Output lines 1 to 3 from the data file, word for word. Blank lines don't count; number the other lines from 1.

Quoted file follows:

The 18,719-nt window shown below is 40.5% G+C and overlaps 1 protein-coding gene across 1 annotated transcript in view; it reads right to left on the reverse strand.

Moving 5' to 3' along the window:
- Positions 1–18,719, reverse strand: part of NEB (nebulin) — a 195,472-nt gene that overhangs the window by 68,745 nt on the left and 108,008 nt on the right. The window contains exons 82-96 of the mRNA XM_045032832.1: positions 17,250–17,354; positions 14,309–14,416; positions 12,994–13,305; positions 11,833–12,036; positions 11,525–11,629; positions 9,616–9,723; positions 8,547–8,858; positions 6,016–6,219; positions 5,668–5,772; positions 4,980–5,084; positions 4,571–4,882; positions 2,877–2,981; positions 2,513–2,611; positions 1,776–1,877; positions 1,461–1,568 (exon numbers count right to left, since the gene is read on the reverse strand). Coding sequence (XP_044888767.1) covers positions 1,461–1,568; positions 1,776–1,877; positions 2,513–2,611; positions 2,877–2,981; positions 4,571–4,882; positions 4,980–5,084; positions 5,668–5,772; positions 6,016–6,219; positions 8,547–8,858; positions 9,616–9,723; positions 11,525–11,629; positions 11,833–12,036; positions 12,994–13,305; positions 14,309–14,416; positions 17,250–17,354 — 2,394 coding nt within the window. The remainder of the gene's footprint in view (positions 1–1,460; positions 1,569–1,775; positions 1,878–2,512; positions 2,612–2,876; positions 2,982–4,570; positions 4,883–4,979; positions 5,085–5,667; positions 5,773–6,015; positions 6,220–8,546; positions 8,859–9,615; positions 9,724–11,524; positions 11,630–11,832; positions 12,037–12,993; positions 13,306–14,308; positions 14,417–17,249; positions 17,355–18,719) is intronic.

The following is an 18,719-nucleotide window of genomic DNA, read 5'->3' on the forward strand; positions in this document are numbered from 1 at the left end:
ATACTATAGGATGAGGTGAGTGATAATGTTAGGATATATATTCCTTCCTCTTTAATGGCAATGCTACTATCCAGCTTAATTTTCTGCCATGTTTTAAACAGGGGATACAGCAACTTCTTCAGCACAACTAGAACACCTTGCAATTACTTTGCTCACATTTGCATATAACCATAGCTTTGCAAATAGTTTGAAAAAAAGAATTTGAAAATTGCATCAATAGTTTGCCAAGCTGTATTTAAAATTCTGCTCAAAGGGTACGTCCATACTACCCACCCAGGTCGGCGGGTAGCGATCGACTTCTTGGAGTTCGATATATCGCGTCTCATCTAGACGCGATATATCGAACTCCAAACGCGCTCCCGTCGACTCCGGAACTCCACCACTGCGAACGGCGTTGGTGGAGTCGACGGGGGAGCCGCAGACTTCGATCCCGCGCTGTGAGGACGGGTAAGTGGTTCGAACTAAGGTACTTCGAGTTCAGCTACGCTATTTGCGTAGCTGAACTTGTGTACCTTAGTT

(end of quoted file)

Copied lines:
The 18,719-nt window shown below is 40.5% G+C and overlaps 1 protein-coding gene across 1 annotated transcript in view; it reads right to left on the reverse strand.

Moving 5' to 3' along the window:
- Positions 1–18,719, reverse strand: part of NEB (nebulin) — a 195,472-nt gene that overhangs the window by 68,745 nt on the left and 108,008 nt on the right. The window contains exons 82-96 of the mRNA XM_045032832.1: positions 17,250–17,354; positions 14,309–14,416; positions 12,994–13,305; positions 11,833–12,036; positions 11,525–11,629; positions 9,616–9,723; positions 8,547–8,858; positions 6,016–6,219; positions 5,668–5,772; positions 4,980–5,084; positions 4,571–4,882; positions 2,877–2,981; positions 2,513–2,611; positions 1,776–1,877; positions 1,461–1,568 (exon numbers count right to left, since the gene is read on the reverse strand). Coding sequence (XP_044888767.1) covers positions 1,461–1,568; positions 1,776–1,877; positions 2,513–2,611; positions 2,877–2,981; positions 4,571–4,882; positions 4,980–5,084; positions 5,668–5,772; positions 6,016–6,219; positions 8,547–8,858; positions 9,616–9,723; positions 11,525–11,629; positions 11,833–12,036; positions 12,994–13,305; positions 14,309–14,416; positions 17,250–17,354 — 2,394 coding nt within the window. The remainder of the gene's footprint in view (positions 1–1,460; positions 1,569–1,775; positions 1,878–2,512; positions 2,612–2,876; positions 2,982–4,570; positions 4,883–4,979; positions 5,085–5,667; positions 5,773–6,015; positions 6,220–8,546; positions 8,859–9,615; positions 9,724–11,524; positions 11,630–11,832; positions 12,037–12,993; positions 13,306–14,308; positions 14,417–17,249; positions 17,355–18,719) is intronic.